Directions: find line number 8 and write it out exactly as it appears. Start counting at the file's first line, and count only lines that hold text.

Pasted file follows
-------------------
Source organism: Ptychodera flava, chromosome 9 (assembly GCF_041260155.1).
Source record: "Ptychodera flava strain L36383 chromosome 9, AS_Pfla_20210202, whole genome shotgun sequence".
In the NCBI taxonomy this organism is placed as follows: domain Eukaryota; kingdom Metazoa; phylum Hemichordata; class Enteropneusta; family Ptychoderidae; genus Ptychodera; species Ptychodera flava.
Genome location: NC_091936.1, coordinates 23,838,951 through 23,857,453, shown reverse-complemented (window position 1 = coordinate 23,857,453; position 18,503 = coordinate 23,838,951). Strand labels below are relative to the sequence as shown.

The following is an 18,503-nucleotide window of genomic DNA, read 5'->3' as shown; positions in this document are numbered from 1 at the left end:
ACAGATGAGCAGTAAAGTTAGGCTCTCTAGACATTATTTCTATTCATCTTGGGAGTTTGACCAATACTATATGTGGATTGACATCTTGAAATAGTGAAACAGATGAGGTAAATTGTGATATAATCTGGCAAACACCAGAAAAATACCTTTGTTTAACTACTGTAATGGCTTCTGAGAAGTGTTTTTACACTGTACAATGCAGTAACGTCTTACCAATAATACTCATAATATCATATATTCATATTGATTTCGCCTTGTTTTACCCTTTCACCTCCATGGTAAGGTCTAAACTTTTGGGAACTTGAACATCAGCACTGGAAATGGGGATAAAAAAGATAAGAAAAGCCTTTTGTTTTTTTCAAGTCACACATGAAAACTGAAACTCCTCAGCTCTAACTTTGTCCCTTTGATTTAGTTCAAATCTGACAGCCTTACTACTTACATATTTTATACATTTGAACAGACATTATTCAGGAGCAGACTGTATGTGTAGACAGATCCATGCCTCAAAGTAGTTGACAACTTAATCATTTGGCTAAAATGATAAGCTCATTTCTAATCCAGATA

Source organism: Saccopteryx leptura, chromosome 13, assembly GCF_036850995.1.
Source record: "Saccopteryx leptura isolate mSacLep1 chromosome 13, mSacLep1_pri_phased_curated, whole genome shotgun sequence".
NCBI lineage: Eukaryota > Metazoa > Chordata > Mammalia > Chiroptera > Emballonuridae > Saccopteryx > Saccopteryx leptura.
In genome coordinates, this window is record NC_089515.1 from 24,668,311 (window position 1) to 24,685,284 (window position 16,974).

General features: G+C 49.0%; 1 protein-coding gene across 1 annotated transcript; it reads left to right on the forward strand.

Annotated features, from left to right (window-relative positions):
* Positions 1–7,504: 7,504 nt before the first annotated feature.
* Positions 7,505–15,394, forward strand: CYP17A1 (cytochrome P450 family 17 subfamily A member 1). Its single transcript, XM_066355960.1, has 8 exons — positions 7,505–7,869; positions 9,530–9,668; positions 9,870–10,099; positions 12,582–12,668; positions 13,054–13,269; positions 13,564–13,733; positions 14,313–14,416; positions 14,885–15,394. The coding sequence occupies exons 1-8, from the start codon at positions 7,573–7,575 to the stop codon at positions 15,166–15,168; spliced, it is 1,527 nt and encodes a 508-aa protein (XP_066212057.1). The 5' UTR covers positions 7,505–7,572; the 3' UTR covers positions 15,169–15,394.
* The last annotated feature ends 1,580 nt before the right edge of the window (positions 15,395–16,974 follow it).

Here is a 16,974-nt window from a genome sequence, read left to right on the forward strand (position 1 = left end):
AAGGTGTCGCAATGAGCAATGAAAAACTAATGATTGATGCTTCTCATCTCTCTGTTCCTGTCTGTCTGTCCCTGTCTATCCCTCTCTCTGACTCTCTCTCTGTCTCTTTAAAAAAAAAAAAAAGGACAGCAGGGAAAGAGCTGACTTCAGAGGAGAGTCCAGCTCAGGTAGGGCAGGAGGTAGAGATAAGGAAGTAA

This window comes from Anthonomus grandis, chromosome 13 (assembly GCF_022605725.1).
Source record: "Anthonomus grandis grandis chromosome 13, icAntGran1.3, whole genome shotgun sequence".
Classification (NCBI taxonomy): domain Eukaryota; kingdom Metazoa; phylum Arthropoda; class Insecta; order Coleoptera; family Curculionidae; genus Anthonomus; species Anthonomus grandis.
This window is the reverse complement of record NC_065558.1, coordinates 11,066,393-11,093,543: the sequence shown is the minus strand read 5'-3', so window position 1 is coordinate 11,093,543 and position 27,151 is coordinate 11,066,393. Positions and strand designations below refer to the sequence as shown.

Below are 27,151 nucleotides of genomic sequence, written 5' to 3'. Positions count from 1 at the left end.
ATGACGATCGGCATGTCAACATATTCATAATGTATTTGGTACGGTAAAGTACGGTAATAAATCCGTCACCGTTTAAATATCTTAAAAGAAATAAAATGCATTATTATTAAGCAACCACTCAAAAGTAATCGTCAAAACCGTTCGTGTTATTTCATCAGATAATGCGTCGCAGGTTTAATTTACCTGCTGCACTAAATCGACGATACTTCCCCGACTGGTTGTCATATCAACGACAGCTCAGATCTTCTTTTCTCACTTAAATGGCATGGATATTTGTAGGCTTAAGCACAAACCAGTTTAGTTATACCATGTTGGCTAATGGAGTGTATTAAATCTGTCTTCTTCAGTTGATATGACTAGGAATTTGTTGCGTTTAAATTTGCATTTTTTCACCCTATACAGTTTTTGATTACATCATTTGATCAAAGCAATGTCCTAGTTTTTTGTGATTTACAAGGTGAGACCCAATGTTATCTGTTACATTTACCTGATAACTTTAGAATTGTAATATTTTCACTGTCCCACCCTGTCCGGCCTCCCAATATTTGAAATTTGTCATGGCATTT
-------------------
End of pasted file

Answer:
Source record: "Saccopteryx leptura isolate mSacLep1 chromosome 13, mSacLep1_pri_phased_curated, whole genome shotgun sequence".